A UAGC Teacher’s Experience
A Teacher’s Program
how to interpret
a teacher’s program
On Monday, this teacher starts the day off at 8:30 am with AM Advisory, followed by a Prep period. The teacher has a prep period A Block on Mondays and Tuesdays, but on Wednesdays they are assigned to “On Call.”
Then, they teach an Algebra class without a co-teacher (co-taught classes are coded with section numbers in the 20s or 30s). They then participate in the Math Department meeting, which is followed by PM Advisory. Then, the teacher is on lunch. After lunch, the teacher has a co-taught Algebra section (see the number 22 after the name Algebra? That number signifies a co-taught class), followed by a solo-taught Algebra class. The teacher’s day ends at 3:43 pm.
The teacher is assigned to “Assist” in G Block on Tuesdays and Wednesdays (indicated with a “TW” in the schedule)., and “PD” on Fridays during G Block (indicated with an “F” in the schedule).
A Day in the Life of a UAGC Teacher
There is a lot of variation in the schedules provided to teachers at UAGC. The flow of the week begins with school days that start at 8:30 and end at 3:43, and then end earlier on Thursdays and Fridays by 1 and then 2 hours.
On Thursdays I began the day in my PD Cohort, where my colleagues and I would identify individual professional needs and work together to find the resources necessary to aid our growth. This could result in reading a shared text, visiting classrooms, debriefing past PDs, sitting in at dashboard with administration, looking at student work, or participating in an activity (like a fishbowl). Having PD during the day is exciting because of our ability to see things happening during classes rather than discussing them after, and not waiting until the end of the day to get into the work around our practices.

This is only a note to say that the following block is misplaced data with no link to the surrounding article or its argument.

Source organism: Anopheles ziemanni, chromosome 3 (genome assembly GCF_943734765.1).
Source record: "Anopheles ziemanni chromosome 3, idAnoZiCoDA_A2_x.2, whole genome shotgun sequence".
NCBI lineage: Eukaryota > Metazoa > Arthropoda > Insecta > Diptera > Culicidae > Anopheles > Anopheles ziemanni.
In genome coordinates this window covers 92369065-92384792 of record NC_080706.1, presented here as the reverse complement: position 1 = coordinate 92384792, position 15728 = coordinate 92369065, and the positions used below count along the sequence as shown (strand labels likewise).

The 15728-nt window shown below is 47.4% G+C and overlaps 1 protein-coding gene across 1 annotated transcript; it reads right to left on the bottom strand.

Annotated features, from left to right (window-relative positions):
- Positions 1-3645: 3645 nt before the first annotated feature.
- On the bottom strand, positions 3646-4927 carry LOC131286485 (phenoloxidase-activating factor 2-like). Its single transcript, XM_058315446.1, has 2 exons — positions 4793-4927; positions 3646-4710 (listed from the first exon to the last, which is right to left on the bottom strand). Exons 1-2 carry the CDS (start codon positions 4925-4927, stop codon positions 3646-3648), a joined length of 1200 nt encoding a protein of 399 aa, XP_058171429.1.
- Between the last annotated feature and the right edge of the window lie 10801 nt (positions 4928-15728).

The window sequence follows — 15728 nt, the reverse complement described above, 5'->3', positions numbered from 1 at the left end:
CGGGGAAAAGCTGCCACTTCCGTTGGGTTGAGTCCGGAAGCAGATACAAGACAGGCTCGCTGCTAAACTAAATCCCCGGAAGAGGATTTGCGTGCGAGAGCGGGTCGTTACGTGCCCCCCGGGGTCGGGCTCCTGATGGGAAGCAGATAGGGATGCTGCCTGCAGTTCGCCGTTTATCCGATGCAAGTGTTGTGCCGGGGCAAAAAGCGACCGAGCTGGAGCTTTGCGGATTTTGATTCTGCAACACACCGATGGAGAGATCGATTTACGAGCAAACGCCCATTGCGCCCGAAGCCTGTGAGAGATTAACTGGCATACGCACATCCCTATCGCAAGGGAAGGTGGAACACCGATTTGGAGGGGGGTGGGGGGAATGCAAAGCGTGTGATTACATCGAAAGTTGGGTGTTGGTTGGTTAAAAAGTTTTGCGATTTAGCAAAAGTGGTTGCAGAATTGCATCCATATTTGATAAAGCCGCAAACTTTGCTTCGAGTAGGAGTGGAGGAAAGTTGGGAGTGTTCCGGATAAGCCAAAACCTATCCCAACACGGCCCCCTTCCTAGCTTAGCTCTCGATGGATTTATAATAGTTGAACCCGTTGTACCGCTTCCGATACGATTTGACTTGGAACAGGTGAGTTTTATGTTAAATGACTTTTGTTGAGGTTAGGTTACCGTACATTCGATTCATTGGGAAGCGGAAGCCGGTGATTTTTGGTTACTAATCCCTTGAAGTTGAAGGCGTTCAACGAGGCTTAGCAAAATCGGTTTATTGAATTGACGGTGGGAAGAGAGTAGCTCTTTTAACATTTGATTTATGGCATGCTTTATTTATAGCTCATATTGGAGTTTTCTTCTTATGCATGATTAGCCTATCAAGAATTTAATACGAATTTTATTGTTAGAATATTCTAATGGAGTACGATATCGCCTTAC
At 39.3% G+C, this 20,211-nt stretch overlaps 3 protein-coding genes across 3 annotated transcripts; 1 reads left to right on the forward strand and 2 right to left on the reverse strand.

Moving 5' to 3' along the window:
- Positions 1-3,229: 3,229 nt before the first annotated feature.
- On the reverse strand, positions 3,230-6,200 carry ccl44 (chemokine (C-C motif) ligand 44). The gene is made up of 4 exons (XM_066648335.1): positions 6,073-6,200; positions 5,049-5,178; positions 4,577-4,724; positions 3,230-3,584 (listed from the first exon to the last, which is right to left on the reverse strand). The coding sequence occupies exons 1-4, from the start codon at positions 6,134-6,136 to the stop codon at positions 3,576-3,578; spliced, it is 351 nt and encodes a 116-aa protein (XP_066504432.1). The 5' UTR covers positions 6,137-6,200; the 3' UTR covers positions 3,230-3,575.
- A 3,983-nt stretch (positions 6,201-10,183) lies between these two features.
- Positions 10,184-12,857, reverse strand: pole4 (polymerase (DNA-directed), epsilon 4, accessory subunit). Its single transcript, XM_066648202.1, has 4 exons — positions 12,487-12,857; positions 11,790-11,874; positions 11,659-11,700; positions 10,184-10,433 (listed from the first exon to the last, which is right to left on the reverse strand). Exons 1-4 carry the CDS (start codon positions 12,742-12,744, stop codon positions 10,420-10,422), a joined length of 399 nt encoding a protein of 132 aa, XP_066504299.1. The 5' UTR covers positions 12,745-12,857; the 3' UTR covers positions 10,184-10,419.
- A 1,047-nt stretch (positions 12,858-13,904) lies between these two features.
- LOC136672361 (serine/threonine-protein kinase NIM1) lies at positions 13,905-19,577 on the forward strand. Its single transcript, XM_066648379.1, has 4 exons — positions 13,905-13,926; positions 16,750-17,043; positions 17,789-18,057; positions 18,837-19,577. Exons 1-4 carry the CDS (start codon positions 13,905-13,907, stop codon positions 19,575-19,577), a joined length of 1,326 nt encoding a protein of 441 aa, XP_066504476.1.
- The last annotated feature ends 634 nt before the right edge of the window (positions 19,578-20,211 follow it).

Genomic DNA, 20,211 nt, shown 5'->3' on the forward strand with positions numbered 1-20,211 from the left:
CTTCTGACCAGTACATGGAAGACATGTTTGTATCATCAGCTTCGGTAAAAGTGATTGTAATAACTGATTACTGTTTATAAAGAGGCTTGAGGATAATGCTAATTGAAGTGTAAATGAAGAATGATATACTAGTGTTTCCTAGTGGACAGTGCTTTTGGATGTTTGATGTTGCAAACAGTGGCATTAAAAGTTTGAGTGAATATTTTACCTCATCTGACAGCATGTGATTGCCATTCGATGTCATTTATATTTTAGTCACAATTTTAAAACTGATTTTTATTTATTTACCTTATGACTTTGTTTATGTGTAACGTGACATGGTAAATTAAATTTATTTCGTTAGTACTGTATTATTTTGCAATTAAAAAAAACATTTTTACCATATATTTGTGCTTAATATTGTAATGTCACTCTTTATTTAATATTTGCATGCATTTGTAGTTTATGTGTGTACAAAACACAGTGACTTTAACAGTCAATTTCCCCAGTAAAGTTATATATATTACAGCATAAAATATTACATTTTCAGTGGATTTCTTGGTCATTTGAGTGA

After this, I had a reading class, where for 70 minutes students are engaging with texts and one another to explore self-created inquiries about big ideas, grounding discussions and notes in textual evidence. Students select into a text based on their interests, and work together to understand an author's intention for creating a piece, where said piece lives in a social context, and how the features of the text help (or hurt) it's message and purpose. My role is to be a referee while students engage in thoughtful, promotive discussions and create the space to be metacognitive about the learning experience. Once kids break from this format, they transition into Work Time, where they also nurture the skillset of intentionality by selecting texts that interest them and pose a challenge to them as learners. While students engage with a diversity of genres, perspectives, and learning challenges, my co-teacher and I meet with scheduled students for conferences. In these conferences, students identify challenges they are facing and lead the problem-solving process of resolving their challenges with the teacher. Students then recount their narrative to think meta-cognitively about the skills, strategies, and resources used to aid their understanding, and make a commitment around their learning. At the end of class, these students share their stories with their peers, both celebrating their learning and providing additional instruction for students.